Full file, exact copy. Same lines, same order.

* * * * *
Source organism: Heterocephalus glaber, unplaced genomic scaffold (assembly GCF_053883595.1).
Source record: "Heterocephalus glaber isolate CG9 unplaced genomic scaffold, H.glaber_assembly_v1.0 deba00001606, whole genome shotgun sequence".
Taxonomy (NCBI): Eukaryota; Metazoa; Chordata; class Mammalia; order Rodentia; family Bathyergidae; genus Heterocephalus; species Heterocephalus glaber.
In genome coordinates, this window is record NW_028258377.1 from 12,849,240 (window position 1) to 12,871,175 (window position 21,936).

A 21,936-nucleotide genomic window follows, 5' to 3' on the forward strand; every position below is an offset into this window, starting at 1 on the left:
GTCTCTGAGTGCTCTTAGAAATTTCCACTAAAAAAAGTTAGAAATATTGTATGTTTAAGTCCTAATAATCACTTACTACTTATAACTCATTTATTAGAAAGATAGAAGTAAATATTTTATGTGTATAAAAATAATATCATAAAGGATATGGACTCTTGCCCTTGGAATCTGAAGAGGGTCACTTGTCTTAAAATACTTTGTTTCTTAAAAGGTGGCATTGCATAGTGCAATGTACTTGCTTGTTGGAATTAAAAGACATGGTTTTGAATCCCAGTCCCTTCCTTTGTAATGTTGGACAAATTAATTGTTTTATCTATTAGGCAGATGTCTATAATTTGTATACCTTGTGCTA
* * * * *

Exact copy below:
Source organism: Heterocephalus glaber, unplaced genomic scaffold (assembly GCF_053883595.1).
Source record: "Heterocephalus glaber isolate CG9 unplaced genomic scaffold, H.glaber_assembly_v1.0 deba00001606, whole genome shotgun sequence".
Taxonomy (NCBI): Eukaryota; Metazoa; Chordata; class Mammalia; order Rodentia; family Bathyergidae; genus Heterocephalus; species Heterocephalus glaber.
In genome coordinates, this window is record NW_028258377.1 from 12,849,240 (window position 1) to 12,871,175 (window position 21,936).

A 21,936-nucleotide genomic window follows, 5' to 3' on the forward strand; every position below is an offset into this window, starting at 1 on the left:
GTCTCTGAGTGCTCTTAGAAATTTCCACTAAAAAAAGTTAGAAATATTGTATGTTTAAGTCCTAATAATCACTTACTACTTATAACTCATTTATTAGAAAGATAGAAGTAAATATTTTATGTGTATAAAAATAATATCATAAAGGATATGGACTCTTGCCCTTGGAATCTGAAGAGGGTCACTTGTCTTAAAATACTTTGTTTCTTAAAAGGTGGCATTGCATAGTGCAATGTACTTGCTTGTTGGAATTAAAAGACATGGTTTTGAATCCCAGTCCCTTCCTTTGTAATGTTGGACAAATTAATTGTTTTATCTATTAGGCAGATGTCTATAATTTGTATACCTTGTGCTA